60 Fortune 500 Companies Avoided All Federal Income Tax in 2018 Under New Tax Lawnews release
91 corporations did not pay federal income taxes on their 2018 U.S. income.
Read the follow-up report released in December 2019,
Corporate Tax Avoidance in the First Year of the Trump Tax Law.
An in-depth analysis of Fortune 500 companies’ financial filings finds that at least 60 of the nation’s biggest corporations didn’t pay a dime in federal income taxes in 2018 on a collective $79 billion in profits, the Institute on Taxation and Economic Policy said today.
If these companies paid the statutory 21 percent federal tax rate, they would owe $16.4 billion in federal income taxes. Instead, they collectively received $4.3 billion in rebates. The analysis, Corporate Tax Avoidance Remains Rampant under New Tax Law, examines 2018 corporate financial filings that have been released to date. It provides an initial, comprehensive look at how corporate tax cuts under the 2017 Tax Cuts and Jobs Act affected the tax-paying habits of corporations.
“For years, corporations have manipulated the system to avoid paying taxes, and it’s clear that the 2017 tax law did nothing to change this,” said Matthew Gardner, a senior fellow at ITEP and lead author of the report.
The tax-avoiding corporations are some of the most profitable, recognizable companies in the world, and they represent a variety of industries, including technology, energy and gas, financial services, aviation, pharmaceutical and manufacturing. Earlier this year, ITEP reported Netflix and Amazon paid no federal taxes. Other companies on this list include Chevron, Delta Airlines, Eli Lilly, General Motors, Gannett, Goodyear Tire and Rubber, Halliburton, IBM, Jetblue Airways, Principal Financial, Salesforce.com, US Steel, and Whirlpool. The complete list is at https://itep.org/notadime.
These companies avoided taxes by employing a variety of legal tax breaks. Accelerated depreciation allows companies to write off the cost of their investments much faster than these investments wear out. This break accounted for hundreds of millions in tax write-offs. Chevron alone, for example, reported $290 million in accelerated depreciation, and Halliburton reported $320 million.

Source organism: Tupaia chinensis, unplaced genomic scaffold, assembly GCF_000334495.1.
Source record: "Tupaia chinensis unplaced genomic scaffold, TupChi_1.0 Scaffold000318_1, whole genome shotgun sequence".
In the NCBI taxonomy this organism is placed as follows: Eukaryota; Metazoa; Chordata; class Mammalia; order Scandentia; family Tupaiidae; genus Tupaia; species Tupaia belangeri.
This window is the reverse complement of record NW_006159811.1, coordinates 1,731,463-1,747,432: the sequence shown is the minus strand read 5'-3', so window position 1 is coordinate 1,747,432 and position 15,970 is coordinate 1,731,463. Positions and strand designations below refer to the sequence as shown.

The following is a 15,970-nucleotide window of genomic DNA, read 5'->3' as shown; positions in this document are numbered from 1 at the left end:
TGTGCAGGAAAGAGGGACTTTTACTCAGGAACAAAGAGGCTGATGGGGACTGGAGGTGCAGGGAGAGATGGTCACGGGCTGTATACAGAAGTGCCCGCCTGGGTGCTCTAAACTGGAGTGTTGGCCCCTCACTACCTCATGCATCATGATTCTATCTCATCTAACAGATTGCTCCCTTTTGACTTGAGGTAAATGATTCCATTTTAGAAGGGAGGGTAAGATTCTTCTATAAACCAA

Stock options provide a dubious tax break that allows corporations to write off expenses far in excess of the cost they report to investors. Amazon, Netflix, Salesforce.com and a number of other companies used this tax break to write off millions. Tax credits and subsidies also provided hundreds of millions in write-offs for corporations.
“These tax loopholes allow many profitable corporations to avoid paying a single dime in taxes, but it should also be noted that many other profitable corporations are also using these special breaks to pay far less than the 21 percent statutory federal income tax rate,” Gardner said.
The 2017 tax law dropped the statutory federal tax rate from 35 percent to 21 percent. Lawmakers in favor of the law claimed that lowering the federal tax rate would make U.S. corporations more competitive globally, and they also claimed the tax cuts would spur innovation and pay for themselves. But prior to the tax law, many profitable corporations already avoided the statutory federal tax rate, and after the tax law, the biggest innovation is record-breaking stock buybacks, which have benefited wealthy investors.
A 2017 ITEP study examined eight years (2008 to 2015) of corporate financial filings and found that the average effective corporate tax rate was 21.4 percent, and 100 corporations managed to avoid all federal taxes in at least one year of the study. The 2017 tax law failed to close loopholes that enabled this rampant tax avoidance, and the consequences, which many economists predicted, are becoming evident. The Treasury Department last month reported that corporate tax collections in 2018 declined 31 percent from the previous year. This is the first year on record that corporate tax collections have fallen so precipitously during a period of economic expansion.
“We cannot pretend that corporate tax avoidance has no cost,” Gardner said. “Corporations zeroing out their tax bills or paying single-digit federal tax rates mean a substantial loss in federal revenue. Calls to cut critical programs and services in the wake of these corporate tax cuts are absolutely connected.”